Despite the Supreme Court's recent 5-4 decision in favor of Florida in its suit against neighboring state Georgia's water usage, their battle is not over.
The state filed a lawsuit to cap Georgia's use of water from the Apalachicola-Chattahoochee-Flint River basin—which spans Georgia, southeastern Alabama, and northwestern Florida—in order to protect Florida's Apalachicola Bay fishery and its depleted oyster supply. This water dispute between the states dates to 1989, when the U.S. Army Corps of Engineers recommended that water flowing through a dam on the Chattahoochee River in northern Georgia be used for the needs of the growing metropolitan area of Atlanta. Florida must now argue that the benefits of saving their fisheries is worth the costs of possible water shortages to Georgia, while they wait for a special master remedy.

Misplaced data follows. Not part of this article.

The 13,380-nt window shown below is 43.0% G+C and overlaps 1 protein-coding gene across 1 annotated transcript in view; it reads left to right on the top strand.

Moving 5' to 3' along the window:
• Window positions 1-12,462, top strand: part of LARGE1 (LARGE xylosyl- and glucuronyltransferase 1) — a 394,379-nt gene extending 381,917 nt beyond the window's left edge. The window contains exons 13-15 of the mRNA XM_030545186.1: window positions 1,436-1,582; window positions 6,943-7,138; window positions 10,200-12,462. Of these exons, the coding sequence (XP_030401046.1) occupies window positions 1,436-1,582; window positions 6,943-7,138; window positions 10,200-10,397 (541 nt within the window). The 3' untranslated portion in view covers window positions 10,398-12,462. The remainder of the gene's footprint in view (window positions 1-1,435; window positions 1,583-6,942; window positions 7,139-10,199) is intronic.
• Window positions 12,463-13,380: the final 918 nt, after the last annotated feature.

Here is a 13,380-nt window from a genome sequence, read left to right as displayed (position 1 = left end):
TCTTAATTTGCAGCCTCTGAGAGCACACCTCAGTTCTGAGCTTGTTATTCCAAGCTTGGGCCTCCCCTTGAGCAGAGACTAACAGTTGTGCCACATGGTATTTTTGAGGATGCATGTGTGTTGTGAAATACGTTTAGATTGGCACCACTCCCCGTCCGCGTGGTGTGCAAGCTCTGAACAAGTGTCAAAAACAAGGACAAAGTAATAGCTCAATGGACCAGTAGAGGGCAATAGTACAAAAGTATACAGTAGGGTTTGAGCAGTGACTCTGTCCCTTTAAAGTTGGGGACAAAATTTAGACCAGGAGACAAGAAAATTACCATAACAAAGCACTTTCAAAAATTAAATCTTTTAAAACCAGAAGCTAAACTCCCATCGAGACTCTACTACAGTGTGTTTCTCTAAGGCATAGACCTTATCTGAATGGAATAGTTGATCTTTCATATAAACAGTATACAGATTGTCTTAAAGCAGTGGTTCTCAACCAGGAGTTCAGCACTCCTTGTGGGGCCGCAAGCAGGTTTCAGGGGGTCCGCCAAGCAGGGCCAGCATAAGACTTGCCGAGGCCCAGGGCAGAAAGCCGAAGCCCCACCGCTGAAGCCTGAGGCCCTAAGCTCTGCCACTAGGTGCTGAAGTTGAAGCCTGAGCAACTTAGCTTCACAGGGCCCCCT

Though the Supreme Court cannot force a remedy on the Army Corps, environmental attorney Stacy Watson May agreed that the Corps will likely follow theirs orders, and said it's clear the Supreme Court believes it has the authority to enforce their decision and work within the Corps policy.
"The policies of the Corps in terms of water relief and how they interpret things is not law," Ms. Watson May told Law360. "You'd have to go back to the statutory provisions and regulatory provisions; just because it's the Corps policy doesn't mean it's binding."
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